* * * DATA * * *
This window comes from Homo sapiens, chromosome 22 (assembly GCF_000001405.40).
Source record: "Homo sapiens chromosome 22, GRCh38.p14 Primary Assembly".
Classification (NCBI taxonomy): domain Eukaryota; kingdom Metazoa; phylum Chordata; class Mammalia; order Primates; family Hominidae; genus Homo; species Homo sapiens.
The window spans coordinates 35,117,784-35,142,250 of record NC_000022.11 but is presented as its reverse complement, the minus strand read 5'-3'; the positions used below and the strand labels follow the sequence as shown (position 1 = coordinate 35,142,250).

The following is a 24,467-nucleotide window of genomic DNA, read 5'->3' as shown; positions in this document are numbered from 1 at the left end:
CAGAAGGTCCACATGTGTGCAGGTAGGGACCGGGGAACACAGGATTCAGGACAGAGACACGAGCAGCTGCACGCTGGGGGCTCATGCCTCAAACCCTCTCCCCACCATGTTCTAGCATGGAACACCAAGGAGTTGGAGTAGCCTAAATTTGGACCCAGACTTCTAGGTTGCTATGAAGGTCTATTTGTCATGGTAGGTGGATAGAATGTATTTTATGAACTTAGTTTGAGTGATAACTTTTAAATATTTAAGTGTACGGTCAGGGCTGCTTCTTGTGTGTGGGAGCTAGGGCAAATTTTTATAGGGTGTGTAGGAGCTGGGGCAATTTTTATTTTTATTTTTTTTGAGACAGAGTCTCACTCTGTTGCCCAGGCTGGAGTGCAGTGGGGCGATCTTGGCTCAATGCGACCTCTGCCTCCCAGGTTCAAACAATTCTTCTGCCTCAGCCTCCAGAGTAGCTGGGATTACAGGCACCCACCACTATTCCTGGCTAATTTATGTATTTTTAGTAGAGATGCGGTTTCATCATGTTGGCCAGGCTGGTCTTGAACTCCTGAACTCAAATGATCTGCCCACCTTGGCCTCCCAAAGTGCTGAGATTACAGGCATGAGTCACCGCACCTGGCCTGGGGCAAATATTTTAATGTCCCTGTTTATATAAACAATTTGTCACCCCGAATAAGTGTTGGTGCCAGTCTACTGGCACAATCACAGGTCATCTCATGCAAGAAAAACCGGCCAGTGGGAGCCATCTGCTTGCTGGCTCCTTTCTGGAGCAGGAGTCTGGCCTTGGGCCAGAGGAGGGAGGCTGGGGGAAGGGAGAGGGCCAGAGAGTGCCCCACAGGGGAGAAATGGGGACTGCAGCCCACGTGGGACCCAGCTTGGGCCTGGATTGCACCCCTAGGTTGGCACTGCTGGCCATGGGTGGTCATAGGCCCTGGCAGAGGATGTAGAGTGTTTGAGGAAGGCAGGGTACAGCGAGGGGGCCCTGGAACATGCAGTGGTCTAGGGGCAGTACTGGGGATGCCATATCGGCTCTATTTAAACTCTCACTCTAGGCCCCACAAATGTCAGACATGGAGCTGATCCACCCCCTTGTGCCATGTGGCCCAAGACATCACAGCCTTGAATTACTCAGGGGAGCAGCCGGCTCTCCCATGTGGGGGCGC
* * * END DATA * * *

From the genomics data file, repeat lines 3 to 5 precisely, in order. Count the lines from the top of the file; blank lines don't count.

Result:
Classification (NCBI taxonomy): domain Eukaryota; kingdom Metazoa; phylum Chordata; class Mammalia; order Primates; family Hominidae; genus Homo; species Homo sapiens.
The window spans coordinates 35,117,784-35,142,250 of record NC_000022.11 but is presented as its reverse complement, the minus strand read 5'-3'; the positions used below and the strand labels follow the sequence as shown (position 1 = coordinate 35,142,250).

The following is a 24,467-nucleotide window of genomic DNA, read 5'->3' as shown; positions in this document are numbered from 1 at the left end: